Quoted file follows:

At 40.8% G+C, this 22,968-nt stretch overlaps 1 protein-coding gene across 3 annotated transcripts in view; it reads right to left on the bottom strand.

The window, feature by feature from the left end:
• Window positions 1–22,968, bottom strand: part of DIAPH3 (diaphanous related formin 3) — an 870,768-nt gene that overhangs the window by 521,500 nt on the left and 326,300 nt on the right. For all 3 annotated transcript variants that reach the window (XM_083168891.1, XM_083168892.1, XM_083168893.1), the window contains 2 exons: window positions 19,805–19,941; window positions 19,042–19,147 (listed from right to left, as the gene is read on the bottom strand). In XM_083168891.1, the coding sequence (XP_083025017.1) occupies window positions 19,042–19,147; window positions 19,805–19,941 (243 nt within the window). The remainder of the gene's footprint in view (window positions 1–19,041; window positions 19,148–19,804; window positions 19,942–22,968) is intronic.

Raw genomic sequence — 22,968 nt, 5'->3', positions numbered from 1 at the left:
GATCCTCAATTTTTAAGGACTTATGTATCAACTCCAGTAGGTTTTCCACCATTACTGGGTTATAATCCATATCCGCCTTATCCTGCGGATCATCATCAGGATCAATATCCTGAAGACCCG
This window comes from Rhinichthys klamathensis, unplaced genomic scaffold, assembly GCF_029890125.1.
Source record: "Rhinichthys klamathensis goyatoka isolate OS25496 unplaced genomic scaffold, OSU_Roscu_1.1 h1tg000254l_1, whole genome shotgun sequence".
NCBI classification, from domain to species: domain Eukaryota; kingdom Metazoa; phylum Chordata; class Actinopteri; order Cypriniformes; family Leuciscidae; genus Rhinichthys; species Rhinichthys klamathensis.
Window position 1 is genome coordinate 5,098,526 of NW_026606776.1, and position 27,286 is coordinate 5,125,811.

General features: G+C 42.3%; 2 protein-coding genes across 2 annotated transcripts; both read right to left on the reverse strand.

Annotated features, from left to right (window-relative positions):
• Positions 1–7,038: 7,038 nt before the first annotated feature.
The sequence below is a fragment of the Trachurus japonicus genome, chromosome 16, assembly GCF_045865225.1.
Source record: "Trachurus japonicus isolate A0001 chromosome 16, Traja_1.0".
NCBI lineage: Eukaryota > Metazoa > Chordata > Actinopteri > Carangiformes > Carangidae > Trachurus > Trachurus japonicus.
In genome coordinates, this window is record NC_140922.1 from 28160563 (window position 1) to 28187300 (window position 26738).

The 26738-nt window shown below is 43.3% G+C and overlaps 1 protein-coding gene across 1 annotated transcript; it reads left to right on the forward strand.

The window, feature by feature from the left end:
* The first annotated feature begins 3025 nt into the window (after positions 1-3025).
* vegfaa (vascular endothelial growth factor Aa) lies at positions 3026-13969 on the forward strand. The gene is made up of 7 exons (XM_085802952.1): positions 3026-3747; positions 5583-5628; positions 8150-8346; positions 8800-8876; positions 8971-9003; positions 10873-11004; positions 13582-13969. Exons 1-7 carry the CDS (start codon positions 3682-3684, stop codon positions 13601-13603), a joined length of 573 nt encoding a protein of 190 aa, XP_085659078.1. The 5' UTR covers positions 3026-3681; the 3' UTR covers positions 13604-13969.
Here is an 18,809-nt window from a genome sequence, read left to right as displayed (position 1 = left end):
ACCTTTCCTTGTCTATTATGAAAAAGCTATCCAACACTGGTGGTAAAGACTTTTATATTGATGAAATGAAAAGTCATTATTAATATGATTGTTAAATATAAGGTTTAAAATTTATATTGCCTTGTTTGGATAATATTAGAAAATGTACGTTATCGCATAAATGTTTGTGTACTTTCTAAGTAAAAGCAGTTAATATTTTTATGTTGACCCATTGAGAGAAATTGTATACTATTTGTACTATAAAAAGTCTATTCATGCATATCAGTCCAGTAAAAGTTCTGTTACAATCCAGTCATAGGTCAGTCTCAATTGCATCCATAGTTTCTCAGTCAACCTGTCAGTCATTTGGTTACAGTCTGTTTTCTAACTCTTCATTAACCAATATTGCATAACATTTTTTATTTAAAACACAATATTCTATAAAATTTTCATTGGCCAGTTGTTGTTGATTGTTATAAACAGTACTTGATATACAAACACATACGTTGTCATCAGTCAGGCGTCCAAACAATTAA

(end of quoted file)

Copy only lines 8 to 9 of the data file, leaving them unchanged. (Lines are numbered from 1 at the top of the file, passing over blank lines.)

NCBI classification, from domain to species: domain Eukaryota; kingdom Metazoa; phylum Chordata; class Actinopteri; order Cypriniformes; family Leuciscidae; genus Rhinichthys; species Rhinichthys klamathensis.
Window position 1 is genome coordinate 5,098,526 of NW_026606776.1, and position 27,286 is coordinate 5,125,811.